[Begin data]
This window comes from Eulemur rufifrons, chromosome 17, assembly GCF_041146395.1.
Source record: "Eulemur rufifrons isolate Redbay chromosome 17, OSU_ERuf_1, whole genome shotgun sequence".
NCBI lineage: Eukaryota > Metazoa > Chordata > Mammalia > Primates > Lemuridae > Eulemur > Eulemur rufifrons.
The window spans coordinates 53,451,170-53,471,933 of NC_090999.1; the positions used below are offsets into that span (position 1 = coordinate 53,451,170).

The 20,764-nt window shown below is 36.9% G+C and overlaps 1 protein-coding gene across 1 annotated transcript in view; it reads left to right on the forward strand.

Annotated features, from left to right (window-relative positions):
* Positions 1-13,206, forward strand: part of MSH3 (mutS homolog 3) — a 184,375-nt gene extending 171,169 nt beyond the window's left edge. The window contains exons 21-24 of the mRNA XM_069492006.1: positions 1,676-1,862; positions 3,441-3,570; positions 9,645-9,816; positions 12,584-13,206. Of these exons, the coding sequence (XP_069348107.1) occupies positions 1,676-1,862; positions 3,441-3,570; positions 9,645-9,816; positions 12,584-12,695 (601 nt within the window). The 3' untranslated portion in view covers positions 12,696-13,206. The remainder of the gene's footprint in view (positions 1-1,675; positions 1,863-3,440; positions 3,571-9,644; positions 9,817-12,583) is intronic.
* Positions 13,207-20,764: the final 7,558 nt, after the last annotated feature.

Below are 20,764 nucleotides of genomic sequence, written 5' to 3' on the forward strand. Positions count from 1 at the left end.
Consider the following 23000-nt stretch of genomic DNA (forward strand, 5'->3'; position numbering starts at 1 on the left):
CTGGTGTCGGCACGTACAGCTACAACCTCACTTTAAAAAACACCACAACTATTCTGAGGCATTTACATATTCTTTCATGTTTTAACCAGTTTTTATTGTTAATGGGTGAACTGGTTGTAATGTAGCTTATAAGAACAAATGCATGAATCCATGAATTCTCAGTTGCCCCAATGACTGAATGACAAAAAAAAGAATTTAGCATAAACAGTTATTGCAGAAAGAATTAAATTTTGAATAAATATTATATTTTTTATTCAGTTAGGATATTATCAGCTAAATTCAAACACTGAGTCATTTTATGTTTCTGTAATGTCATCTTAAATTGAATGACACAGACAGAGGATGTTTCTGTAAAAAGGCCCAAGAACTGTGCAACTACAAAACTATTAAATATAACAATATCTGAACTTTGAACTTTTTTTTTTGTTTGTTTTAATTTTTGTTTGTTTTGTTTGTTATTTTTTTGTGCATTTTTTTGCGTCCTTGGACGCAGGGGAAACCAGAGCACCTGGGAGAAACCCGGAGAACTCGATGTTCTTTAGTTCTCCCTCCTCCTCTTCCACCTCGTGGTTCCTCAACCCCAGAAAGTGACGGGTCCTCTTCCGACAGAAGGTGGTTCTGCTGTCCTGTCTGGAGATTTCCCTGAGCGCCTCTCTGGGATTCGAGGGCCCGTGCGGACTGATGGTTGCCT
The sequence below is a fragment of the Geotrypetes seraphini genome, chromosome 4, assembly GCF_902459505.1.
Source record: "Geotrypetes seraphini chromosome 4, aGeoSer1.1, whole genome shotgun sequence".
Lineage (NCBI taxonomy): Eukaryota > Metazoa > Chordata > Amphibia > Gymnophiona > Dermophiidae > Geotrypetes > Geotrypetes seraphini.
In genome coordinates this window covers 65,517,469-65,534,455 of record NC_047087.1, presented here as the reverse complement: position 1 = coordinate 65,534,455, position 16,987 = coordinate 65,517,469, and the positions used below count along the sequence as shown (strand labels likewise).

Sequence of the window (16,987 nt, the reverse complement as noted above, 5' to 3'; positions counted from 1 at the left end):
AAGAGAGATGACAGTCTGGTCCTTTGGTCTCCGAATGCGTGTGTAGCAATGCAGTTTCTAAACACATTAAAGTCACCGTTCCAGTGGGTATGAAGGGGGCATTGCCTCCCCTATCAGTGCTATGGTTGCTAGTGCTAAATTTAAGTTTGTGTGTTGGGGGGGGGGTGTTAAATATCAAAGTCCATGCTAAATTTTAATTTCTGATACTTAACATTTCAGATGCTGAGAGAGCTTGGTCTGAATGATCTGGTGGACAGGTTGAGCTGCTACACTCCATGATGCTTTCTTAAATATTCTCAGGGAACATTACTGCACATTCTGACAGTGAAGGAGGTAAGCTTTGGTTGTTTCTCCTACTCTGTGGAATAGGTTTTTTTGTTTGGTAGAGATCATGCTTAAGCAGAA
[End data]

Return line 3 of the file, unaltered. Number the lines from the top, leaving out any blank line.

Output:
NCBI lineage: Eukaryota > Metazoa > Chordata > Mammalia > Primates > Lemuridae > Eulemur > Eulemur rufifrons.